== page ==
A photo of Rachel, a tutor from Boston University

Rachel

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I am a teacher, army wife, and a mother. I graduated from Boston University with a Bachelors degree in Elementary and Special Education. I taught first grade for three years in Texas and loved every minute of it. My love and passion are to help students learn to read and write. I received my masters at Boston University in Reading Education where I learned various methods to help accommodate all types of learners. In my masters program I worked in a reading clinic with a fifth grade student helping her with her reading abilities. I believe I would be a wonderful tutor and would help any student improve on their reading or math. I pride myself on using personalized lesson plans that best fit the student I am working with. I believe students will learn best by practicing themselves while I help guide them through areas they struggle with.

Rachel’s Qualifications

Education & Certification

Undergraduate Degree: Boston University - Bachelors, Elementary and Special Education

Graduate Degree: Boston University - Masters, Reading Education

Hobbies

photography and hiking

Tutoring Subjects


Q & A

What is your teaching philosophy?

I believe in using inquiry based learning. That means, it is important for students to feel that they are in charge of their own learning. That will help them truly master a concept.

What might you do in a typical first session with a student?

I would use games and questionnaires to help gain a better understanding of who the student is a to build a relationship with them. It is important for me to figure out what kind of learner the student is. It is also important for the student to feel comfortable with me.

How can you help a student become an independent learner?

I believe the key to helping a student become independent is to build their confidence. This can be done by playing up on the student's strength and incorporating them into their learning.

How would you help a student stay motivated?

When starting to work with a student it is important to learn what their hobbies and interests are. Incorporating these interests are a huge way to motivate students not only in reading but math as well. It will also help build their confidence in a familiar subject is embedded in new material. It makes it feel less daunting.

If a student has difficulty learning a skill or concept, what would you do?

It is important to pay attention to which styles of learning work best for each student. Some students are visual learners, while other strive with auditory or tactical learning. Choosing the right method can make a difficult concept much easier for a student to tackle.

How do you help students who are struggling with reading comprehension?

First, I would choose a book on a topic that I know interests them. Next, I would make sure that the level of the book is a little lower than their ability. This ensures that phonics and fluency will be non-factors so the student can focus all of their attention to comprehending the text. While reading, I would stop periodically and ask combinations of both implicit and explicit questions to make sure that the student is on track. This way, it is easier to see where the comprehension is breaking down.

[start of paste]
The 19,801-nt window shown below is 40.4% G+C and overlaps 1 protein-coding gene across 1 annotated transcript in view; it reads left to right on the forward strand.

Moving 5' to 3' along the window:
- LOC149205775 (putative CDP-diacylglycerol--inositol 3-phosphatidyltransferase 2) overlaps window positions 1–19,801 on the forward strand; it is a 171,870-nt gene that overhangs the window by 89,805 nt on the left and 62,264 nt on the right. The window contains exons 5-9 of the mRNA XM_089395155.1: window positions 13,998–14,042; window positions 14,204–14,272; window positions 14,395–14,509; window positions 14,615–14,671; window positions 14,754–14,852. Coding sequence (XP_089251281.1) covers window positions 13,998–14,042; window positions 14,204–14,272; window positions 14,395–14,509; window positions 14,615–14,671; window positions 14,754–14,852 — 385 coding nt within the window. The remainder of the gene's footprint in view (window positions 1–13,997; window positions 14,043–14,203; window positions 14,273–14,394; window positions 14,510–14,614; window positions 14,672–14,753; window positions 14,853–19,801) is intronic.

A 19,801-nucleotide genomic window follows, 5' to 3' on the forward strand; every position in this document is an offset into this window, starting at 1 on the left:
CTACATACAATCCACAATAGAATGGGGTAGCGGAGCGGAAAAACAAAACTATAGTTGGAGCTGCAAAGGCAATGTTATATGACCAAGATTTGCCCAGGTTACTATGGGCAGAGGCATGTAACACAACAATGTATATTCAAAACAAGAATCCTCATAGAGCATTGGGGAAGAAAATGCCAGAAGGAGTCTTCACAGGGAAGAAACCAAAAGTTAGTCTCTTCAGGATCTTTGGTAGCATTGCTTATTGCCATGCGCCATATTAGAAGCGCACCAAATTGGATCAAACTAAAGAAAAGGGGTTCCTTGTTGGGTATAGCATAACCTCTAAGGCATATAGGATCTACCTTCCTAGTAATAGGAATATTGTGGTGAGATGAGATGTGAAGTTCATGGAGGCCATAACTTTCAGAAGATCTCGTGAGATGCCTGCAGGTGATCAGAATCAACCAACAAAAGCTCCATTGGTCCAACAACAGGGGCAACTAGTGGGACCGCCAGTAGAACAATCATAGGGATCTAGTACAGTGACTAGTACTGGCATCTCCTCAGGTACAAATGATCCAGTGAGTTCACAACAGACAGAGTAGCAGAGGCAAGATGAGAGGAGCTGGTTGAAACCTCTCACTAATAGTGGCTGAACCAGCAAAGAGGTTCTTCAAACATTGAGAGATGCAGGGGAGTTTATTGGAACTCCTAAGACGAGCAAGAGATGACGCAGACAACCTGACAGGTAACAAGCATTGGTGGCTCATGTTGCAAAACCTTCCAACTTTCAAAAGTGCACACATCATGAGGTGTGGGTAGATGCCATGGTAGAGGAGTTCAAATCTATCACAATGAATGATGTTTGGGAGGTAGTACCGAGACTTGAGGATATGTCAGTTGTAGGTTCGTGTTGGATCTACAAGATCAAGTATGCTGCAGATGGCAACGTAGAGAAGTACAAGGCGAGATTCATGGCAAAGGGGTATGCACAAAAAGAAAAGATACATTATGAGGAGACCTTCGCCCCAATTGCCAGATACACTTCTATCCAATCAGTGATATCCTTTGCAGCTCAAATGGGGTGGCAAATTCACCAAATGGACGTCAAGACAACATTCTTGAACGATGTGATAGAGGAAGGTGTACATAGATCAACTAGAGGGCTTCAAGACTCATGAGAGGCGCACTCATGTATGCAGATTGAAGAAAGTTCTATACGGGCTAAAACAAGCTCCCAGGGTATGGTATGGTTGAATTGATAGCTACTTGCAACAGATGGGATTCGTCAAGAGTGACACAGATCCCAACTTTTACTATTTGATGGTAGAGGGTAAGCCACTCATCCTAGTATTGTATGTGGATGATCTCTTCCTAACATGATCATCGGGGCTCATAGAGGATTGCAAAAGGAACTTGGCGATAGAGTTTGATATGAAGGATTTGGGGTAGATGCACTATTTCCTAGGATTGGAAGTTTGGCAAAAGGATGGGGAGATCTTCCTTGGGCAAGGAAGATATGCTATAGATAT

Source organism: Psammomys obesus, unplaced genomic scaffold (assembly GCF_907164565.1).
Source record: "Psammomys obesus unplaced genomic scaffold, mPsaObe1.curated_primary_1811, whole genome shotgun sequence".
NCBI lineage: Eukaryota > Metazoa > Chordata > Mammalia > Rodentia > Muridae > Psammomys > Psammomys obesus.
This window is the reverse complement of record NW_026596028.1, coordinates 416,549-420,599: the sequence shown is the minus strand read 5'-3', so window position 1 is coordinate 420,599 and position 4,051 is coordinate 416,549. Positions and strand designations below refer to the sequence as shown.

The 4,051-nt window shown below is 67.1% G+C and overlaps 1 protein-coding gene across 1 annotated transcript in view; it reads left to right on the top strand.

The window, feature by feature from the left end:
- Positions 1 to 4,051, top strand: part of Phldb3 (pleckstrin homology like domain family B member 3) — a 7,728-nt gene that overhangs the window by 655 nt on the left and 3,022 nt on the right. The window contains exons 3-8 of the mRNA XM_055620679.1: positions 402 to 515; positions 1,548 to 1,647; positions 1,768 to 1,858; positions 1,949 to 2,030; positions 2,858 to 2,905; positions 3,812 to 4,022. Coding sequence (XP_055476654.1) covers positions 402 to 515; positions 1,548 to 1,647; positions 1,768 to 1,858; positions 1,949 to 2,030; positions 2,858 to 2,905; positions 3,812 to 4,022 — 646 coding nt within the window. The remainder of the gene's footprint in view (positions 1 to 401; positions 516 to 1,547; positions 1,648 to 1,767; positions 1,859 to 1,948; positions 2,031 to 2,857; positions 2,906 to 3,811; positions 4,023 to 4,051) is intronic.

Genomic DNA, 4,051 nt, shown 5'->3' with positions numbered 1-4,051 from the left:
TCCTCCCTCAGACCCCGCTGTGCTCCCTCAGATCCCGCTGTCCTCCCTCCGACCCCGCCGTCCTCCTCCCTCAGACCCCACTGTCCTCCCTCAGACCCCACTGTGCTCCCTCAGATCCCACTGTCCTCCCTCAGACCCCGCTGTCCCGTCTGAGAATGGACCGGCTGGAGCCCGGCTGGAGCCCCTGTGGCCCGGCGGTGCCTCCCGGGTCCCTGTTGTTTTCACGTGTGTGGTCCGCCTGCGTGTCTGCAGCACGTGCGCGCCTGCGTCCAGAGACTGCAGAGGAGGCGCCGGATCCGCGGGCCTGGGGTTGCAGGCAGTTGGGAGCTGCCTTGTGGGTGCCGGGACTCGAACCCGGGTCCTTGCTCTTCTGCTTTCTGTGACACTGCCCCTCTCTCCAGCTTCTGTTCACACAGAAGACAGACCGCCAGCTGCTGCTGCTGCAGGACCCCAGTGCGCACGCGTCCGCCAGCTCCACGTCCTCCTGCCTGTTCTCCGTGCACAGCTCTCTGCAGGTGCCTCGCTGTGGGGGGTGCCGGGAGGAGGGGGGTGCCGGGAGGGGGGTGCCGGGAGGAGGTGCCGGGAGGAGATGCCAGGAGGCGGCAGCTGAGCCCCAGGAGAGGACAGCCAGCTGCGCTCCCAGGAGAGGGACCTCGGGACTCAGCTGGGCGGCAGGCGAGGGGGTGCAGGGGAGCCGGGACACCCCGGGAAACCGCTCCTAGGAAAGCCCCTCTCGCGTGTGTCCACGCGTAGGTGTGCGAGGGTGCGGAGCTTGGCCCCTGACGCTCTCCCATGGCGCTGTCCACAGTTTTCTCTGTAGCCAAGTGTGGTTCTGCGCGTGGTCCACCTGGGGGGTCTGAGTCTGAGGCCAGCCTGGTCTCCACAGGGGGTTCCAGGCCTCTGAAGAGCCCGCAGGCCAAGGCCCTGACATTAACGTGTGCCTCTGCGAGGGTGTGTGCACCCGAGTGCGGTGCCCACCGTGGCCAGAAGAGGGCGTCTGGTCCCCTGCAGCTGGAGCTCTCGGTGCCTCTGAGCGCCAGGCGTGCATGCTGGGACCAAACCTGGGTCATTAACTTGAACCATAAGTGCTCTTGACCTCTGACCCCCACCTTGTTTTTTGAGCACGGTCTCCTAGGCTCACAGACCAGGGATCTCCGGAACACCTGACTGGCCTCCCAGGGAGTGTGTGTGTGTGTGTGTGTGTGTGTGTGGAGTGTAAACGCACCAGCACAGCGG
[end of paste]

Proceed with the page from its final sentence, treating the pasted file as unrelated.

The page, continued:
What strategies have you found to be most successful when you start to work with a student?

Successful strategies vary based on each student. I have students that learn best turning math problems into songs, or hand motions to remember concepts. Where others learn best practicing problems hands on. Regardless of the strategy it is important to make sure the student feels they are in control of their learning.

How would you help a student get excited/engaged with a subject that they are struggling in?

When starting to work with a student I believe it is important to learn what a student loves to do in their free time. With that information it is easy to embed what they love into learning. Whether it is reading or math, tying learning to a real life example that they are interested in will keep them engaged. I also believe praise for a student's strengths are a huge part of creating a safe and fun learning environment.

What techniques would you use to be sure that a student understands the material?

After working on a concept for a while, I would have the student complete practice questions. Once they are complete I would ask them to tell me how they answered the problem and why. This will tell me how deep their knowledge on the topic goes and allows me to fix any misunderstandings that may have presented itself along the way.

How do you build a student's confidence in a subject?

When starting to work with a student it is important to identify a student's strengths. Then, I make sure I use those strengths while practicing new or difficult skills. This way, while working on a new skill I can praise them for their mastery while they use it to master a new concept.

How do you evaluate a student's needs?

Evaluating students is a constant necessity. Every time I work with a student I am constantly checking for understanding by asking questions. This allows me to help get rid of misconceptions that may arise immediately.

What types of materials do you typically use during a tutoring session?

The materials I use vary based on the student. I have used everything from music, worksheets, white boards, and blocks to help a struggling student master a concept.